Posted by: normanlgreen | June 3, 2012

Dream, June 3, 2012 survey of faces & skipped opportunities


Dream, home, 8:10 am

I arrive late at an office, where I have recently been re-hired. As I pass through the front of the building, people look at me with skepticism. In a back corner office, my table waits. It is perfectly empty. The walls are bare as is the floor. I cannot tell what is supposed to go on here.

A banker I know looks at me with waning patience. She hands me a printed email, asks me to scan it, transform it into a clear memo and distribute this policy change throughout the organization.

The scanner is built into a large photocopier with a screen the size typically found on a laptop. Once the image of the original email comes onto the screen I begin the frustrating process of converting it into text.  I am then tasked with re-editing it into clear English. Within a single sentence, there may be four different font sizes. I find myself cutting a lower case “n” from one portion of the text and inserting it into another. This is not good use of my time, and though I arrived late, I leave early.

Outside, Sherwin waits with the car in the parking lot. We drive through this coastal city, a market section of town in a long narrow alley with street stalls. We pull into an empty warehouse and park. Three young men, wearing second-hand suits, follow us on foot. On of these men carries a clip board. He engages us with questions while his partners move to the back of the car. They spray a pink compound on the rear windshield. There actions and the survey are two steps of the same process. The spray material quickly sets-up, having reacted with something on the glass – this is as they hoped.

The survey continues: “Do you become nervous when you are followed by the fuzz?”

I answer: “Honestly, no.  And I don’t refer to the as ‘fuzz’, but as ‘police’ or ‘officers’ or ‘detectives’.”

Survey man looks at me with the same skepticism I saw before in the office.

“And,” I continue, “I have been pulled over – but only when it was appropriate.”

The spray team, having harvested the foam block that had formed on our window, has coated the cover of a book. They lay it on the ground as the foam swells and hardens into a crinkled surface.  It looks like a batch of chocolate brownies. They are to write their conclusions into this material.

“One more question: will you express a feeling using a numerical value?” I am unsure what they are asking of me. The surveyor suggests that I have made such a comparison earlier in our conversation. I cannot recall, but make an attempt to answer him:

“Your presence makes my body feel 93 percent uneasy.” I check my chest and confirm that this about right.  “– Not that I am asking you to leave, but that is how I feel.”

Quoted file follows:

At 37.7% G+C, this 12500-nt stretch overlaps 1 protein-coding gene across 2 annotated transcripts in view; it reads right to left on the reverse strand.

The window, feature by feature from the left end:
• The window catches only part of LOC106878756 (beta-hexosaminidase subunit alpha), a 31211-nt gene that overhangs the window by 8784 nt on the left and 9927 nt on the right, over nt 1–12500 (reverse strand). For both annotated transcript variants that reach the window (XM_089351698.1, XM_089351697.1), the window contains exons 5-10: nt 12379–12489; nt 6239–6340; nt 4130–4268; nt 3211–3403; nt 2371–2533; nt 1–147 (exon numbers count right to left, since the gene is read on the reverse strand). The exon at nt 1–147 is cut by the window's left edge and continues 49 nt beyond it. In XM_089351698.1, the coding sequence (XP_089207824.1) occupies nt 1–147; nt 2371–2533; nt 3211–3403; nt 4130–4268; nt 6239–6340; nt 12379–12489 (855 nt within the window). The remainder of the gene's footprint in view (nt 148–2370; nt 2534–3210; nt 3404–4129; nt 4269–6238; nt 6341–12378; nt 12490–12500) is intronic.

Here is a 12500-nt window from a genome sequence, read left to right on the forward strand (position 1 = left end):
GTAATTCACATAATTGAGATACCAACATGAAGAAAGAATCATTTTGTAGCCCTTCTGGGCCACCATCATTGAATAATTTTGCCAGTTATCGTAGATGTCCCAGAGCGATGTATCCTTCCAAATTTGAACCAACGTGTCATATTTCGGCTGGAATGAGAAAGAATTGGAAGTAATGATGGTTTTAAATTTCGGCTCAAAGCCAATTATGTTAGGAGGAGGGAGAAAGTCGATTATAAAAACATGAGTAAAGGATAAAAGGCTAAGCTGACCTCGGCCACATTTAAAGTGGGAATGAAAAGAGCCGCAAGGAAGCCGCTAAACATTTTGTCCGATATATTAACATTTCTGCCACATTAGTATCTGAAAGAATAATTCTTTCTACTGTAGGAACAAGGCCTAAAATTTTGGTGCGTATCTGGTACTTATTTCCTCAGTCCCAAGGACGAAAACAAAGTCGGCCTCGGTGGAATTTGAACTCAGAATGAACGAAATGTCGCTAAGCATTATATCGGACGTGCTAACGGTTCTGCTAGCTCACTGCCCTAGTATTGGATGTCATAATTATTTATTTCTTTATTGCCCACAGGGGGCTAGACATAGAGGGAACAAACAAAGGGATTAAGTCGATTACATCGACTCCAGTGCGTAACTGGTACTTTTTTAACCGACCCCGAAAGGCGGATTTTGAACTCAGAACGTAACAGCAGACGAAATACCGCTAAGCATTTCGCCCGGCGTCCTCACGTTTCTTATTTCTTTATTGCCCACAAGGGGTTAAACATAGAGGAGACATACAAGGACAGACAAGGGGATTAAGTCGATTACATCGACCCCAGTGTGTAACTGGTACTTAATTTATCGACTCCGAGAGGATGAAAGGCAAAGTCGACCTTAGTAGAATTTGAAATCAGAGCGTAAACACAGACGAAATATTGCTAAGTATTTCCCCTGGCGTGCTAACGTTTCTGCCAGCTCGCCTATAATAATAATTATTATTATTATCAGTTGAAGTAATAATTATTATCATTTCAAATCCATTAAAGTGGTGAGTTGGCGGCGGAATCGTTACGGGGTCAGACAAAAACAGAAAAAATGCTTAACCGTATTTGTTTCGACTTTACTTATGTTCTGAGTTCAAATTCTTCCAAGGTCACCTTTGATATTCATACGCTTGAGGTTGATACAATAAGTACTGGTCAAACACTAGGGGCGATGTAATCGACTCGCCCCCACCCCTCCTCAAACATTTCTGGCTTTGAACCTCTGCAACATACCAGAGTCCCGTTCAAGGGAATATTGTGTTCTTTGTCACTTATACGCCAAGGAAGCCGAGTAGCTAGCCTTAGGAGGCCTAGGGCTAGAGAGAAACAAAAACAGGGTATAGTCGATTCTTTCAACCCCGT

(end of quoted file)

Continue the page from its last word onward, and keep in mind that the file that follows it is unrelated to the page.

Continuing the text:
My answer satisfies them and the three prepare to leave. I try to shake their hands in a send-off, but each of them holds an object (clip board or spray can or brownie book) in his right hand, so there is some awkwardness. Each of them is able to place an arm around Sherwin’s shoulder to give her a hug.

We walk through the alley that is crowded with strolling shoppers and vendors at folding tables. We duck into an apartment on the ground floor to our right as we walk northwest.

Inside the gray light from the cloudy day comes in through many street-side windows. One or two lamps light the far corners. Many young people share this apartment, though one young man with a dark beard appears to be the leader – perhaps he holds the lease.

At the back of the apartment, in an alcove, this leader has a computer where he creates art using the late paintings of jack Kerouac. He uses the negative space to add short selections of text without compromising the composition. The lines of the painting are broad but steady, the colors used with self-assurance. I know of no paintings that look like these. He and I agree that if Jack had not died yet, he could have re-risen to be strong influence on the contemporary generation of artists. We return to the main room where checks have been prepared and laid-out on a low coffee table near the front window. Our host moves to the far side of the table to face the checks and confirm their values and to sign them. Another young man must counter sign each check as they are of high value: one in the lower left corner is for $15,383.60.  All are written by hand, using a round script and blue ink.

I leave the apartment by the street door and return to the flow of the market. I am conscious that this is my third pass through, and as people are wont to wander back and forth as they shop, I will be seeing many faces for the second and third times. I sit upon an open cart which someone pushes from behind me. The colors grow deeply saturated and grainy – the film is slowed so I can look deeply into the faces of all whom I pass – they do not notice that I pay so much attention during this third opportunity to see them.

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